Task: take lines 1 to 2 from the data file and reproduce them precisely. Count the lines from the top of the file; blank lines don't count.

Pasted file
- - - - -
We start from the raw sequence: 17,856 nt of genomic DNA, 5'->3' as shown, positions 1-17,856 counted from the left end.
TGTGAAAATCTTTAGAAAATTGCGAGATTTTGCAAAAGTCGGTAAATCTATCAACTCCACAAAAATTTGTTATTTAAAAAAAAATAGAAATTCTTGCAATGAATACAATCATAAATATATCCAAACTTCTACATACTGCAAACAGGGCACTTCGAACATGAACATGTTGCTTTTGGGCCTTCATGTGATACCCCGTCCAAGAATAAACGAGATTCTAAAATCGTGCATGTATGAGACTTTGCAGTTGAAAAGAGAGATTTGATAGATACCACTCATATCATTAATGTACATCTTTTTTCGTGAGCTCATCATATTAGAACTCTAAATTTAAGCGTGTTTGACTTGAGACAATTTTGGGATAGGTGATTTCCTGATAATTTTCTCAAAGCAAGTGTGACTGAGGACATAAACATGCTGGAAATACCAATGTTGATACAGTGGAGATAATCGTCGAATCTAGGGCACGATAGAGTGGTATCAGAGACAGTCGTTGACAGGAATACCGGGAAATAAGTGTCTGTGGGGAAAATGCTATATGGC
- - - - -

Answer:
We start from the raw sequence: 17,856 nt of genomic DNA, 5'->3' as shown, positions 1-17,856 counted from the left end.
TGTGAAAATCTTTAGAAAATTGCGAGATTTTGCAAAAGTCGGTAAATCTATCAACTCCACAAAAATTTGTTATTTAAAAAAAAATAGAAATTCTTGCAATGAATACAATCATAAATATATCCAAACTTCTACATACTGCAAACAGGGCACTTCGAACATGAACATGTTGCTTTTGGGCCTTCATGTGATACCCCGTCCAAGAATAAACGAGATTCTAAAATCGTGCATGTATGAGACTTTGCAGTTGAAAAGAGAGATTTGATAGATACCACTCATATCATTAATGTACATCTTTTTTCGTGAGCTCATCATATTAGAACTCTAAATTTAAGCGTGTTTGACTTGAGACAATTTTGGGATAGGTGATTTCCTGATAATTTTCTCAAAGCAAGTGTGACTGAGGACATAAACATGCTGGAAATACCAATGTTGATACAGTGGAGATAATCGTCGAATCTAGGGCACGATAGAGTGGTATCAGAGACAGTCGTTGACAGGAATACCGGGAAATAAGTGTCTGTGGGGAAAATGCTATATGGC